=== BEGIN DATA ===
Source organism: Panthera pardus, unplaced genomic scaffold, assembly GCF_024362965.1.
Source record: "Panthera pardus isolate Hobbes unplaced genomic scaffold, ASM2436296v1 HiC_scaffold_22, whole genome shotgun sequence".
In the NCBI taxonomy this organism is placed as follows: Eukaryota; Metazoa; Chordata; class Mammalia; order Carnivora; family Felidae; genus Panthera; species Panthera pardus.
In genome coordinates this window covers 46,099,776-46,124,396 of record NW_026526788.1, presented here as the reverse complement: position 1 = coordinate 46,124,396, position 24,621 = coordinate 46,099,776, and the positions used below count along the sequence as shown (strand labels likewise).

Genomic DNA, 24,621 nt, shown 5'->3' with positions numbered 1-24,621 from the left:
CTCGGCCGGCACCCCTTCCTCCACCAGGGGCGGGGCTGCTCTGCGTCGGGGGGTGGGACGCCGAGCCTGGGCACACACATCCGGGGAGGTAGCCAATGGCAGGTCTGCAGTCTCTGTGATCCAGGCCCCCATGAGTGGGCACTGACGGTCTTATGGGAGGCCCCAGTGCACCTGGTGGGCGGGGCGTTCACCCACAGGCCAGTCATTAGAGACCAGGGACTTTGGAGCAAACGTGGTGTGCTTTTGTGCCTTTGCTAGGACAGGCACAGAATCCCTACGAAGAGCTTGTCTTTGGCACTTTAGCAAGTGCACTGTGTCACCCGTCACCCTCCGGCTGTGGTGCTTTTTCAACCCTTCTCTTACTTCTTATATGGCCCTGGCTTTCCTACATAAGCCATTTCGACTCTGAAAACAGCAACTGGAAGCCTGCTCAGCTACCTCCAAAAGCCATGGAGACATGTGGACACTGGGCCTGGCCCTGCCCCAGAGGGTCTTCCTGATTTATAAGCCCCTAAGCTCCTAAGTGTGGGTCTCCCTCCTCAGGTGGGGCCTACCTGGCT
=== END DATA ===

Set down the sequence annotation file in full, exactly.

Source organism: Panthera pardus, unplaced genomic scaffold, assembly GCF_024362965.1.
Source record: "Panthera pardus isolate Hobbes unplaced genomic scaffold, ASM2436296v1 HiC_scaffold_22, whole genome shotgun sequence".
In the NCBI taxonomy this organism is placed as follows: Eukaryota; Metazoa; Chordata; class Mammalia; order Carnivora; family Felidae; genus Panthera; species Panthera pardus.
In genome coordinates this window covers 46,099,776-46,124,396 of record NW_026526788.1, presented here as the reverse complement: position 1 = coordinate 46,124,396, position 24,621 = coordinate 46,099,776, and the positions used below count along the sequence as shown (strand labels likewise).

Genomic DNA, 24,621 nt, shown 5'->3' with positions numbered 1-24,621 from the left:
CTCGGCCGGCACCCCTTCCTCCACCAGGGGCGGGGCTGCTCTGCGTCGGGGGGTGGGACGCCGAGCCTGGGCACACACATCCGGGGAGGTAGCCAATGGCAGGTCTGCAGTCTCTGTGATCCAGGCCCCCATGAGTGGGCACTGACGGTCTTATGGGAGGCCCCAGTGCACCTGGTGGGCGGGGCGTTCACCCACAGGCCAGTCATTAGAGACCAGGGACTTTGGAGCAAACGTGGTGTGCTTTTGTGCCTTTGCTAGGACAGGCACAGAATCCCTACGAAGAGCTTGTCTTTGGCACTTTAGCAAGTGCACTGTGTCACCCGTCACCCTCCGGCTGTGGTGCTTTTTCAACCCTTCTCTTACTTCTTATATGGCCCTGGCTTTCCTACATAAGCCATTTCGACTCTGAAAACAGCAACTGGAAGCCTGCTCAGCTACCTCCAAAAGCCATGGAGACATGTGGACACTGGGCCTGGCCCTGCCCCAGAGGGTCTTCCTGATTTATAAGCCCCTAAGCTCCTAAGTGTGGGTCTCCCTCCTCAGGTGGGGCCTACCTGGCT